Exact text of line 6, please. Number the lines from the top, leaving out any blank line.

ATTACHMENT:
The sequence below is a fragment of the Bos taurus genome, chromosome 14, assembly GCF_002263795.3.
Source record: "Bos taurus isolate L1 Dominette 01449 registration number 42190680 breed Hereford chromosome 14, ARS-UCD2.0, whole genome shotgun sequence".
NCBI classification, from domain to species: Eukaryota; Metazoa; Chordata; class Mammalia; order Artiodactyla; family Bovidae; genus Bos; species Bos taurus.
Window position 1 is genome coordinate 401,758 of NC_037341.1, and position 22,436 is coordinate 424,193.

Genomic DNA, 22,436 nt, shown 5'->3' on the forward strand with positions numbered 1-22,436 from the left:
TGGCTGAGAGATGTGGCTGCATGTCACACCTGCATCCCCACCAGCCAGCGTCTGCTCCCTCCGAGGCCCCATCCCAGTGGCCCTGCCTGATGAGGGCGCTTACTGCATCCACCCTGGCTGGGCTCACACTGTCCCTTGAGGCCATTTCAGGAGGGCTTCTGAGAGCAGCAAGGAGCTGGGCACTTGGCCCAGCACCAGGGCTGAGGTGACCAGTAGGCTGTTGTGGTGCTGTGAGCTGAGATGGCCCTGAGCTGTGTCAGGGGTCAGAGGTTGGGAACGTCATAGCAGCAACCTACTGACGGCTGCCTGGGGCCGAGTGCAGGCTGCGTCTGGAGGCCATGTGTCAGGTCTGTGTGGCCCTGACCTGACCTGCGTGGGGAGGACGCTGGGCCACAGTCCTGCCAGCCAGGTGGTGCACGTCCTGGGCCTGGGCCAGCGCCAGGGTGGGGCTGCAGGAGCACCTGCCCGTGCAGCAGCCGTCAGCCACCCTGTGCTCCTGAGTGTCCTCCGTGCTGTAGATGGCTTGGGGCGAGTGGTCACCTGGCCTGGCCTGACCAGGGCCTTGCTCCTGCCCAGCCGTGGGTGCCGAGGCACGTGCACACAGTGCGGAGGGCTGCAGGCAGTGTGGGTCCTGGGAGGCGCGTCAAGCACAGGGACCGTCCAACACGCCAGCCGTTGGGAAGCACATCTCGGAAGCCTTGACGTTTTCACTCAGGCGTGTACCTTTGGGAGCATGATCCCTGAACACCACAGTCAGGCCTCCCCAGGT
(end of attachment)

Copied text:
TGGCTGAGAGATGTGGCTGCATGTCACACCTGCATCCCCACCAGCCAGCGTCTGCTCCCTCCGAGGCCCCATCCCAGTGGCCCTGCCTGATGAGGGCGCTTACTGCATCCACCCTGGCTGGGCTCACACTGTCCCTTGAGGCCATTTCAGGAGGGCTTCTGAGAGCAGCAAGGAGCTGGGCACTTGGCCCAGCACCAGGGCTGAGGTGACCAGTAGGCTGTTGTGGTGCTGTGAGCTGAGATGGCCCTGAGCTGTGTCAGGGGTCAGAGGTTGGGAACGTCATAGCAGCAACCTACTGACGGCTGCCTGGGGCCGAGTGCAGGCTGCGTCTGGAGGCCATGTGTCAGGTCTGTGTGGCCCTGACCTGACCTGCGTGGGGAGGACGCTGGGCCACAGTCCTGCCAGCCAGGTGGTGCACGTCCTGGGCCTGGGCCAGCGCCAGGGTGGGGCTGCAGGAGCACCTGCCCGTGCAGCAGCCGTCAGCCACCCTGTGCTCCTGAGTGTCCTCCGTGCTGTAGATGGCTTGGGGCGAGTGGTCACCTGGCCTGGCCTGACCAGGGCCTTGCTCCTGCCCAGCCGTGGGTGCCGAGGCACGTGCACACAGTGCGGAGGGCTGCAGGCAGTGTGGGTCCTGGGAGGCGCGTCAAGCACAGGGACCGTCCAACACGCCAGCCGTTGGGAAGCACATCTCGGAAGCCTTGACGTTTTCACTCAGGCGTGTACCTTTGGGAGCATGATCCCTGAACACCACAGTCAGGCCTCCCCAGGT